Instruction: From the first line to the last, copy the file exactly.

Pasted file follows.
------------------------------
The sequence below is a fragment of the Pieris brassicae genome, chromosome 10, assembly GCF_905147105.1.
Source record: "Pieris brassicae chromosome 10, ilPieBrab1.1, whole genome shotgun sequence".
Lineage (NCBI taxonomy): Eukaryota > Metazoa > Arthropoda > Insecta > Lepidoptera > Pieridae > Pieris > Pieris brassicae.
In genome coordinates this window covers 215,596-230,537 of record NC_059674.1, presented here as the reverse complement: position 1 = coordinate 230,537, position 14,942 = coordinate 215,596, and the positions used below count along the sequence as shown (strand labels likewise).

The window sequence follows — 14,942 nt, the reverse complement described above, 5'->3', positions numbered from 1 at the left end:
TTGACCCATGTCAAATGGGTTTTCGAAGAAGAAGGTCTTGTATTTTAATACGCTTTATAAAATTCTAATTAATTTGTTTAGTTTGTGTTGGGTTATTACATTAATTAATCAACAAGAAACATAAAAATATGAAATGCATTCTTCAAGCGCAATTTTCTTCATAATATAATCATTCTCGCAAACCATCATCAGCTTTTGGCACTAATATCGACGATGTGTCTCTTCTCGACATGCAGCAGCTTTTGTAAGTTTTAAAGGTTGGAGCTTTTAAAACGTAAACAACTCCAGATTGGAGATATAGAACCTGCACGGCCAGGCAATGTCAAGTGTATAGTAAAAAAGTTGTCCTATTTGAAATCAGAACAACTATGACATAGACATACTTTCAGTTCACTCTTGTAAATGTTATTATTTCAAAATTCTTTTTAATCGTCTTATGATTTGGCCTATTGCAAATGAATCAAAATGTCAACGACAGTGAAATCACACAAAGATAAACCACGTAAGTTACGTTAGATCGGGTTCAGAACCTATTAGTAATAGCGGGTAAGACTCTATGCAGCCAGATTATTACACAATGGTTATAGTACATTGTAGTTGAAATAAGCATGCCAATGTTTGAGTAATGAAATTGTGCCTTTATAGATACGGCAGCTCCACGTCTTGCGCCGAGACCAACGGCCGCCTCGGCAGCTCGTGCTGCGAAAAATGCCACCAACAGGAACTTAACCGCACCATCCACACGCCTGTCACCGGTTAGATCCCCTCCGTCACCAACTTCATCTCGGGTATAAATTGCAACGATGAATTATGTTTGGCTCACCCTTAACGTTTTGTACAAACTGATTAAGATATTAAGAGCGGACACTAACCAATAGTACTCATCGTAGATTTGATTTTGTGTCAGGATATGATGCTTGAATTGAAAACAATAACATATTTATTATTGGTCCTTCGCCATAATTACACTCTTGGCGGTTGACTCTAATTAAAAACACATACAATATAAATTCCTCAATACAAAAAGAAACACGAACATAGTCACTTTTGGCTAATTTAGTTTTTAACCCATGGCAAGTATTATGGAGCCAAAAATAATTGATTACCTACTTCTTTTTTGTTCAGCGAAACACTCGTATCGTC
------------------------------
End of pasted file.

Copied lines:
The sequence below is a fragment of the Pieris brassicae genome, chromosome 10, assembly GCF_905147105.1.
Source record: "Pieris brassicae chromosome 10, ilPieBrab1.1, whole genome shotgun sequence".
Lineage (NCBI taxonomy): Eukaryota > Metazoa > Arthropoda > Insecta > Lepidoptera > Pieridae > Pieris > Pieris brassicae.
In genome coordinates this window covers 215,596-230,537 of record NC_059674.1, presented here as the reverse complement: position 1 = coordinate 230,537, position 14,942 = coordinate 215,596, and the positions used below count along the sequence as shown (strand labels likewise).

The window sequence follows — 14,942 nt, the reverse complement described above, 5'->3', positions numbered from 1 at the left end:
TTGACCCATGTCAAATGGGTTTTCGAAGAAGAAGGTCTTGTATTTTAATACGCTTTATAAAATTCTAATTAATTTGTTTAGTTTGTGTTGGGTTATTACATTAATTAATCAACAAGAAACATAAAAATATGAAATGCATTCTTCAAGCGCAATTTTCTTCATAATATAATCATTCTCGCAAACCATCATCAGCTTTTGGCACTAATATCGACGATGTGTCTCTTCTCGACATGCAGCAGCTTTTGTAAGTTTTAAAGGTTGGAGCTTTTAAAACGTAAACAACTCCAGATTGGAGATATAGAACCTGCACGGCCAGGCAATGTCAAGTGTATAGTAAAAAAGTTGTCCTATTTGAAATCAGAACAACTATGACATAGACATACTTTCAGTTCACTCTTGTAAATGTTATTATTTCAAAATTCTTTTTAATCGTCTTATGATTTGGCCTATTGCAAATGAATCAAAATGTCAACGACAGTGAAATCACACAAAGATAAACCACGTAAGTTACGTTAGATCGGGTTCAGAACCTATTAGTAATAGCGGGTAAGACTCTATGCAGCCAGATTATTACACAATGGTTATAGTACATTGTAGTTGAAATAAGCATGCCAATGTTTGAGTAATGAAATTGTGCCTTTATAGATACGGCAGCTCCACGTCTTGCGCCGAGACCAACGGCCGCCTCGGCAGCTCGTGCTGCGAAAAATGCCACCAACAGGAACTTAACCGCACCATCCACACGCCTGTCACCGGTTAGATCCCCTCCGTCACCAACTTCATCTCGGGTATAAATTGCAACGATGAATTATGTTTGGCTCACCCTTAACGTTTTGTACAAACTGATTAAGATATTAAGAGCGGACACTAACCAATAGTACTCATCGTAGATTTGATTTTGTGTCAGGATATGATGCTTGAATTGAAAACAATAACATATTTATTATTGGTCCTTCGCCATAATTACACTCTTGGCGGTTGACTCTAATTAAAAACACATACAATATAAATTCCTCAATACAAAAAGAAACACGAACATAGTCACTTTTGGCTAATTTAGTTTTTAACCCATGGCAAGTATTATGGAGCCAAAAATAATTGATTACCTACTTCTTTTTTGTTCAGCGAAACACTCGTATCGTC